Yankees History: The curious of tale of Fritz Peterson and Mike Kekich

Brad Penner-USA TODAY Sports
Brad Penner-USA TODAY Sports /

The Yankees, over the year, have had their share of incidents that compelled the tabloids to have a feeding frenzy. But none of those stories is more compelling than what happened in the lives of two Yankees pitchers in the early 1970’s.

The Yankees and the rest of Major League Baseball continued to play ball during the culturally tumultuous decades of the 1960’s and 1970’s. All the games counted in the standings and World Champions were crowned just as they were in all other years.

But for the young men who played the game in those years, they could not escape the impact of what was going on around them. Demonstrations in the streets protesting a war no one wanted but the generals, a crook in the White House, sexual freedom and more all came with a cost attached to them.

And for two Yankees pitchers, the impact that swelled from those years could not have been more demonstrative when they found themselves in a situation that was unbelievable, even to themselves. In 1973, Fritz Peterson and Mike Kekich swapped wives, legally.

Their story is filled with irony, compassion, and most of all, curiosity. Fortunately for us, or at least those of us who are curious as to how and why this could have happened between two Yankees teammates, both men are forthright in telling their story, albeit with perhaps a bit more drama than necessary at times (a movie was later made).

The story announcing the new living arrangement of both men and their wives,  Susanne Kekich and  Marilyn Peterson, first appeared in the New York Daily News in an article written by Phil Pepe, one of the best baseball writers of his times.

Kekich was the first to comment publicly telling Pepe:

"According to Kekich: “Unless people know the full details, it could turn out to be a nasty type thing. Don’t say this was wife-swapping, because it wasn’t. We didn’t swap wives, we swapped lives.”"

In the same story, however, it was also reported that:

"Kekich, who is 27, however, admitted he is somewhat bitter because Peterson and Mike’s wife, Susanne are very happy together, but Mike and Peterson’s wife, Marilyn, have separated."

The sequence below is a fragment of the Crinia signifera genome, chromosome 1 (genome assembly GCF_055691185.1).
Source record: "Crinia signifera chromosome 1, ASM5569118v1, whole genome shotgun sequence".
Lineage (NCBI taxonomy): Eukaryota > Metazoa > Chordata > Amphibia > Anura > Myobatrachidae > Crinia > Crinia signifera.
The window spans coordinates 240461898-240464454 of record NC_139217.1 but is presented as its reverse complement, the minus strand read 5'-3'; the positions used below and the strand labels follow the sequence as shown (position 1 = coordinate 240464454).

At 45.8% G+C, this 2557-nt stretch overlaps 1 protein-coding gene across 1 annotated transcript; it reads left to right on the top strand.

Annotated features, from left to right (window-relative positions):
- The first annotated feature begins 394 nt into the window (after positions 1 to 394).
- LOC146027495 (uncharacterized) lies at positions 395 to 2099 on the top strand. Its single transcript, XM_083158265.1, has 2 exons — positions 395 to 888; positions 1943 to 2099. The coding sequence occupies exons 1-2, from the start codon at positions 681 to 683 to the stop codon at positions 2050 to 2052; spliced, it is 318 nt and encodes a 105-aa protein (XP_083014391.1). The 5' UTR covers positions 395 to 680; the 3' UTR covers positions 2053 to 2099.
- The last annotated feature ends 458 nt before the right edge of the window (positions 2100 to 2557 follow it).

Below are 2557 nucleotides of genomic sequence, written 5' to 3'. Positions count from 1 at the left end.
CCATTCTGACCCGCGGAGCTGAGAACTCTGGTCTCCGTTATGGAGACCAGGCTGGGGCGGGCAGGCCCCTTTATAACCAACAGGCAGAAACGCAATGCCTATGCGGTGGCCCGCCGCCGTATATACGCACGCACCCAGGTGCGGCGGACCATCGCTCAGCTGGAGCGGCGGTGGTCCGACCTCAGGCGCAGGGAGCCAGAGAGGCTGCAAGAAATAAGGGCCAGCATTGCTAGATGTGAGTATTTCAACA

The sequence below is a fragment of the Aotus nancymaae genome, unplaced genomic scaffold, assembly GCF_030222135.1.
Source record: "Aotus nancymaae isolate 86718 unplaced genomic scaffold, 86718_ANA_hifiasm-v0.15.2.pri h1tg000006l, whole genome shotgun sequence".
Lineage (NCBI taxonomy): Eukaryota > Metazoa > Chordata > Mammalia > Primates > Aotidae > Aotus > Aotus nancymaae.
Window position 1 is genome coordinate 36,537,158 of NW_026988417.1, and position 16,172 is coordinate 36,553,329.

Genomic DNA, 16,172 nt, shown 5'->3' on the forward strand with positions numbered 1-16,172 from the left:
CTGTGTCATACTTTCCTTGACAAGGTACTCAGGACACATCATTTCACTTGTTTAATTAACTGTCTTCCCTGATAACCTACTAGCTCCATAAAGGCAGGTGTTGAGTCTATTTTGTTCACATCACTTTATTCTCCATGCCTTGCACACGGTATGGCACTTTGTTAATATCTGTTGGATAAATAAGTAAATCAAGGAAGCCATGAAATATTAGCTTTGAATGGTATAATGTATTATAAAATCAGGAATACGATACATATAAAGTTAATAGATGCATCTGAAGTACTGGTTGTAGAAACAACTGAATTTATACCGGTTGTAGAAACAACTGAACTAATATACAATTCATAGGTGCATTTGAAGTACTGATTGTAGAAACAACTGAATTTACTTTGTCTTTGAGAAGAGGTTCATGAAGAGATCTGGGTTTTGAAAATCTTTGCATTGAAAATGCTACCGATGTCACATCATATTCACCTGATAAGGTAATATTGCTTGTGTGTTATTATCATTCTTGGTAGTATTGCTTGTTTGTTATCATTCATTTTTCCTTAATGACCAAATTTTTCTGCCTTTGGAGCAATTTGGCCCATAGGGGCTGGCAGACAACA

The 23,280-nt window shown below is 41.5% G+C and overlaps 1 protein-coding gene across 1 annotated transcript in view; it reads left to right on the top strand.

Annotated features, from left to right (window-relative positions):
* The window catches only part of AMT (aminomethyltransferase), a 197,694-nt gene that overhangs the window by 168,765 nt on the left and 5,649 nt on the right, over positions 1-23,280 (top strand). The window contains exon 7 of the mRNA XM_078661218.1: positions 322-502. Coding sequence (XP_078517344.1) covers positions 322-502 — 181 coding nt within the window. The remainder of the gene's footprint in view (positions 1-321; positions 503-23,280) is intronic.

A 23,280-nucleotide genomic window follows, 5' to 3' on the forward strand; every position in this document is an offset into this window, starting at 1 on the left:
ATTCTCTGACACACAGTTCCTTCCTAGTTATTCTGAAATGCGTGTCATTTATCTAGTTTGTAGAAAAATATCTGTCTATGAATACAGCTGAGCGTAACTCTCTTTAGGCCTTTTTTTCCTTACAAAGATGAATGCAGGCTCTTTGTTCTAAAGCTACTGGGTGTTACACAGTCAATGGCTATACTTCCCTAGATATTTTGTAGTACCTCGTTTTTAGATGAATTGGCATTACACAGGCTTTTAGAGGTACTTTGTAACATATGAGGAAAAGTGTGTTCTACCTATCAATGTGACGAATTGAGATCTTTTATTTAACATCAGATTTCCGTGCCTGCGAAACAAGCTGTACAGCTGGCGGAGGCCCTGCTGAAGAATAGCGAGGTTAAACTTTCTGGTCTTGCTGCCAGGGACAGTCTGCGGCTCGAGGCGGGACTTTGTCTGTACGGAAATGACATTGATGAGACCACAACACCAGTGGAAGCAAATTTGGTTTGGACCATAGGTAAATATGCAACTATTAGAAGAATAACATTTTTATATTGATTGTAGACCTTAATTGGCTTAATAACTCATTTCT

For the Yankees, the events of the day presented an interesting challenge for them as they sought to reflect the harsh rays of the story from the team and the season that was well under way.

But even Ralph Houk, the Yankees manager at the time and an ex-marine at that could be seen affected by the changing times he was living in adding a dose of compassion to the conversation:

"“They live their own lives,” Houk said, “and they’ve got a lot of years to live. If you’re not happy, you go only through the world one time and why go through it unhappy? Some people say you have to stay together for the sake of the kids. We’ve seen people living together and they’re practically separated.”"

Forty years later in 2013, Peterson would provide a more detailed account of the events leading up to the eventual swapping of wives, or husbands depending on how you look at it. Peterson, now 70, appears to be more concerned with the proposal put forth by Ben Affleck and Matt Damon to make a movie from the story, tentatively titled, “The Trade.”

But overall, he couldn’t be happier, telling the Palm Beach Post:

"“I could not be happier with anybody in the world. ‘Mama’ and I go out and party every night,’’ he said. “We’re still on the honeymoon and it has been a real blessing.’’"

Meanwhile, Kekich is a little harder to track down as all he wants to do, apparently, is live a quiet life in New Mexico and far out of the Hollywood spotlight. In one report, Kekich is quoted as saying:

"A source tells us, “Kekich is panic-stricken. He has moved away and has a new identity. He is freaked out that those working on the movie found out where he is. He isn’t too keen on having the scandal dredged up again after all this time."

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Who can tell? Who’s to say? All we can say for sure is that this is one of those compelling baseball stories that is far removed from the playing field. It’s a human story involving four adults and four children with consequences on everyone along the way.

Lives were changed, careers were altered, never to be the same again. In that perspective, it’s no different than the line drive off the bat of Gil McDougal that virtually ended the budding career of Herb Score. Or, the one pitch that doomed the career causing near blindness of Red Sox slugger, Tony Conigliaro.

These are fleeting moments in people’s lives that have far-reaching consequences. And no one can speak better than that today than two Yankees pitchers who happened to ride with each other’s wives on the way to a diner for a bite to eat before going home.